The RICS has faced a lot of criticism lately, with its global expansion drive and proposal to drop its top level qualification under fire. Iain Withers finds out how chief executive Sean Tompkins plans to reconcile ambitious plans abroad with winning back support at home


Source: Tom Campbell

If you ask Sean Tompkins what his biggest achievement has been, a year into his role as chief executive of the RICS, he’ll say: that the industry’s biggest QSs are actually taking his calls. On the eve of his appointment from the role of chief operating officer in September last year, relations between the RICS and some of its largest members, including Davis Langdon and EC Harris, had got so bad that some were threatening to cut all ties with the body.

A year on and talk of a walkout seems to have died out. But Tompkins’ policies have still left some QSs feeling alienated. He has presided over an accelerated international expansion drive, with the RICS setting up in Brazil for the first time, and its first top board meeting in Asia. Now he has plans to establish global standards across the whole of property, construction and land.
Leaning forward earnestly in his office on the top floor of the RICS’ international HQ on London’s Parliament Square, Tompkins explains, at a rate of knots, the case for going global, how he is trying to win round QSs at home and why he hopes
he could be in line for an end-of-year bonus.


If you want to gauge how much the RICS has changed particularly over the last year, you need only look through Tompkins’ phonebook. He boasts a direct line to India’s prime minister, Manmohan Singh, and Brazil’s president, Dilma Rousseff. David Cameron is not on the list. But as Tompkins points out, he is the first boss in the professional body’s history to appoint a director (Mark Walley) specifically to head its UK operation. “For 142 years the RICS didn’t have a separate UK organisation,” he explains. “We now have a UK board and a UK director for the first time.”

Tompkins’ restructure reflects the RICS’ new international outlook. It has six major regional offices outside the UK - in Brussels, New York, Hong Kong, Sydney, Dubai and New Delhi. It is also keeping an eye on Africa, with a view to setting up a regional office there in the coming years. The ultimate goal? To set global standards for all built environment professions. Tompkins admits this is still a way off and that it may take 10-15 years just to get a “significant number” of professionals working to RICS standards in countries where it already has a presence. But he believes the key to gaining traction around the world is to “make sure we’re successful in the fast-growing BRIC economies”.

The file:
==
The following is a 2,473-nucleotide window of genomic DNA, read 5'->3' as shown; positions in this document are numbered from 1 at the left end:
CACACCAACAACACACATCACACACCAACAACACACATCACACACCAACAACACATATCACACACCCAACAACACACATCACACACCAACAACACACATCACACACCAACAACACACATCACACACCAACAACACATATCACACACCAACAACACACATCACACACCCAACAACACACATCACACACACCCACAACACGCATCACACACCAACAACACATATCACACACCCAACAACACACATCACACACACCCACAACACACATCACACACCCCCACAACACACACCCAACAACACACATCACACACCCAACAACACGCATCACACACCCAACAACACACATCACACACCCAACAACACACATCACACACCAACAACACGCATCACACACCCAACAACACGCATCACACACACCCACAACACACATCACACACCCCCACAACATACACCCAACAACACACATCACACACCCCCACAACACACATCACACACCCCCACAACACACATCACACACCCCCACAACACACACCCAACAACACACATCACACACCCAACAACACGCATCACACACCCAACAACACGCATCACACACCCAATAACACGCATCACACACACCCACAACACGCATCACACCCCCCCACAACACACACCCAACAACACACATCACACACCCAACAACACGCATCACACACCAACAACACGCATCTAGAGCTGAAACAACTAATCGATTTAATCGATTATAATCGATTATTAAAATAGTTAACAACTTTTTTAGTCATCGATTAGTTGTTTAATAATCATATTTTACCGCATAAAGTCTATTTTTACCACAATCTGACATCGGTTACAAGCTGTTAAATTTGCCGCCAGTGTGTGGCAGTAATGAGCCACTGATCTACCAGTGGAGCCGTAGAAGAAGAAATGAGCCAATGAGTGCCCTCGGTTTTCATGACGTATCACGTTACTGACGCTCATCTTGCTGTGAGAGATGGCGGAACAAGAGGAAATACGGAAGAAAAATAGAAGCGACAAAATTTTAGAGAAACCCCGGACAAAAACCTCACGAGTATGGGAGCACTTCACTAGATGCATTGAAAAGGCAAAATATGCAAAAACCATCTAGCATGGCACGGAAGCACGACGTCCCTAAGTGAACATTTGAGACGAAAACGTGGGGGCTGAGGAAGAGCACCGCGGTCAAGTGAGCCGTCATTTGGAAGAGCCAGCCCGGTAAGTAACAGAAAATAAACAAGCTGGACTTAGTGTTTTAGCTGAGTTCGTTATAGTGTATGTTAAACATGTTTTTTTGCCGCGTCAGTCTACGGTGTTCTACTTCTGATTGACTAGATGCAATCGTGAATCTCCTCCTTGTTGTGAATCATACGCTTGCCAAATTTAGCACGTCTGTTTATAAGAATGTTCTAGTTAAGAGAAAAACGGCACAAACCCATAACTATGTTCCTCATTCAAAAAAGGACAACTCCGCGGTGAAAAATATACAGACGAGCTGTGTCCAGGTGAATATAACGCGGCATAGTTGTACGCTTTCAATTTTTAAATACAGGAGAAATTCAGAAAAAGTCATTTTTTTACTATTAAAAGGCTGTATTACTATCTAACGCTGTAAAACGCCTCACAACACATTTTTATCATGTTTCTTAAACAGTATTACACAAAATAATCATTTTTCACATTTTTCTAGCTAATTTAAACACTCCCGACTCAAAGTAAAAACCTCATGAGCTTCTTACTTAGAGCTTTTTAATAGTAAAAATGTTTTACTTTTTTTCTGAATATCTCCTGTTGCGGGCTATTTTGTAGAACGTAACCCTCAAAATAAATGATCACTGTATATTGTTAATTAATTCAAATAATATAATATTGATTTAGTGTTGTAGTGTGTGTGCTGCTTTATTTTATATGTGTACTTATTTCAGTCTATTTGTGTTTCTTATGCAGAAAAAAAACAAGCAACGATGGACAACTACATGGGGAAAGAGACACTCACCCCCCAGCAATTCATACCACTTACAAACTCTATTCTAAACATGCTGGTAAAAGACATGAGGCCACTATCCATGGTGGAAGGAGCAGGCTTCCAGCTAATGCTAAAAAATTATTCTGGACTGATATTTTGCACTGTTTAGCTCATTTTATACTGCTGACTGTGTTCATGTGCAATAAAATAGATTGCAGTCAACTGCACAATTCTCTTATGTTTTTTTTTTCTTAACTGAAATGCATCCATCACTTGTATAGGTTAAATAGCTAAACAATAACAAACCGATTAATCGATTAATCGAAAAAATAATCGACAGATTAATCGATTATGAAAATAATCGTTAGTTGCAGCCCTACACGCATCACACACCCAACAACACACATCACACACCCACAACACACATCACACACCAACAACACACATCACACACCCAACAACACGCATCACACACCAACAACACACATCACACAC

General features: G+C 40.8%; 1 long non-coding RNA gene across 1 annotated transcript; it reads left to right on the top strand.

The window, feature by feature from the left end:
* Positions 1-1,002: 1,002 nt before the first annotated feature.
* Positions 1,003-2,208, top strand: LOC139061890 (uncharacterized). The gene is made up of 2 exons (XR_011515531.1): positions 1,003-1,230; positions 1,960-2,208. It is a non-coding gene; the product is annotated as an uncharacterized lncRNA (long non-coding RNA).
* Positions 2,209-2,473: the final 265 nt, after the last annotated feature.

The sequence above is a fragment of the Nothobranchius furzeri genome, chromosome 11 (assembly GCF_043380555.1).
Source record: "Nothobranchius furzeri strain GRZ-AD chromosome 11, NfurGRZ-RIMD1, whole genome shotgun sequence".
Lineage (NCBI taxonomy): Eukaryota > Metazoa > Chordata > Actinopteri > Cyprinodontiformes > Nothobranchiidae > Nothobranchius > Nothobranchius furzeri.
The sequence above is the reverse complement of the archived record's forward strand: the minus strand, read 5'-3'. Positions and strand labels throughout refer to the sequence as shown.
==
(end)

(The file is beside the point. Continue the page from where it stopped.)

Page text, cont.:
But, as many UK QSs are wont to ask, why go global at all? Tompkins leans in further, visibly enjoying the chance to take his critics on. He explains that being relevant internationally is not just central to the survival of the RICS, but to the surveying profession itself. “There’s no other option. If you’re not relevant and understood globally there may not be a valuable future profession,” he says. “My job is not just to make sure the RICS survives in 2011/12, but to make sure that in 20, 30, 50 years time we’re still relevant.” Tompkins characterises RICS’ expansion as a battle to establish the profession in parts of the world where surveying - let alone quantity surveying - is unheard of.

He admits it’s a challenge. In India - a powerhouse for engineering - the struggle to gain market traction for surveying is proving particularly tough. “Engineering is recognised, but cost consultancy and property management are not seen as professions,” he says. Yet the RICS is making progress politically, with some of its standards even being written into Indian law.
Similar struggles are taking place throughout the RICS’ global network, Tompkins says. But he believes the potential rewards for perseverance are “massive”. Demand for surveyors - particularly program managers and cost consultants - is growing rapidly in emerging markets, he says. “All the future super economies I’ve visited are demanding those skills. All of the new economies require international investment. They are fast realising that professional standards will need to increase to attract international money.”